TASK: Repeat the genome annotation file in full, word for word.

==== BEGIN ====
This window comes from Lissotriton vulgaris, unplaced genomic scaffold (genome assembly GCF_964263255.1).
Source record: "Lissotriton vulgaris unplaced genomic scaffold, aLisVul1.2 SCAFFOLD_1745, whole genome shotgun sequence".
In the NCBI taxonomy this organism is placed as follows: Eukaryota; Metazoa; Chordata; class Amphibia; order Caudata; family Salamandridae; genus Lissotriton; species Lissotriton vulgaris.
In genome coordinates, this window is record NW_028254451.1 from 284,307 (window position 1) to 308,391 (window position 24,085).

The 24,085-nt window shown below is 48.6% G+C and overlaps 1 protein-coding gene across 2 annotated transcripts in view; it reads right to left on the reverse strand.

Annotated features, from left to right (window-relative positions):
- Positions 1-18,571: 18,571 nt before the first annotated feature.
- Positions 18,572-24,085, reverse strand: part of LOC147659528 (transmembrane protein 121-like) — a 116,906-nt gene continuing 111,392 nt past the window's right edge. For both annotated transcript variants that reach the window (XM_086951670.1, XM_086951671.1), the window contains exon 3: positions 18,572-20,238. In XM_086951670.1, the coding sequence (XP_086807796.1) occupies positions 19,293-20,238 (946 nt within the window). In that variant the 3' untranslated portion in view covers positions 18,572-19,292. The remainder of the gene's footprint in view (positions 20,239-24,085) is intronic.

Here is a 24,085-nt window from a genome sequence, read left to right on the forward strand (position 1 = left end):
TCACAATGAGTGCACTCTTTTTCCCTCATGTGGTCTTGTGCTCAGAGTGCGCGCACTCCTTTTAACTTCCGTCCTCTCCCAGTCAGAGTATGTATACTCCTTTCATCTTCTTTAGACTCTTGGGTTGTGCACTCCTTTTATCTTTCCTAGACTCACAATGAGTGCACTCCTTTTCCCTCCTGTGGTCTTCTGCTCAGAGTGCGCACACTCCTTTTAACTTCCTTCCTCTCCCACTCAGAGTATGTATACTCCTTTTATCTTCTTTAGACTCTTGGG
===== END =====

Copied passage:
This window comes from Lissotriton vulgaris, unplaced genomic scaffold (genome assembly GCF_964263255.1).
Source record: "Lissotriton vulgaris unplaced genomic scaffold, aLisVul1.2 SCAFFOLD_1745, whole genome shotgun sequence".
In the NCBI taxonomy this organism is placed as follows: Eukaryota; Metazoa; Chordata; class Amphibia; order Caudata; family Salamandridae; genus Lissotriton; species Lissotriton vulgaris.
In genome coordinates, this window is record NW_028254451.1 from 284,307 (window position 1) to 308,391 (window position 24,085).

The 24,085-nt window shown below is 48.6% G+C and overlaps 1 protein-coding gene across 2 annotated transcripts in view; it reads right to left on the reverse strand.

Annotated features, from left to right (window-relative positions):
- Positions 1-18,571: 18,571 nt before the first annotated feature.
- Positions 18,572-24,085, reverse strand: part of LOC147659528 (transmembrane protein 121-like) — a 116,906-nt gene continuing 111,392 nt past the window's right edge. For both annotated transcript variants that reach the window (XM_086951670.1, XM_086951671.1), the window contains exon 3: positions 18,572-20,238. In XM_086951670.1, the coding sequence (XP_086807796.1) occupies positions 19,293-20,238 (946 nt within the window). In that variant the 3' untranslated portion in view covers positions 18,572-19,292. The remainder of the gene's footprint in view (positions 20,239-24,085) is intronic.

Here is a 24,085-nt window from a genome sequence, read left to right on the forward strand (position 1 = left end):
TCACAATGAGTGCACTCTTTTTCCCTCATGTGGTCTTGTGCTCAGAGTGCGCGCACTCCTTTTAACTTCCGTCCTCTCCCAGTCAGAGTATGTATACTCCTTTCATCTTCTTTAGACTCTTGGGTTGTGCACTCCTTTTATCTTTCCTAGACTCACAATGAGTGCACTCCTTTTCCCTCCTGTGGTCTTCTGCTCAGAGTGCGCACACTCCTTTTAACTTCCTTCCTCTCCCACTCAGAGTATGTATACTCCTTTTATCTTCTTTAGACTCTTGGG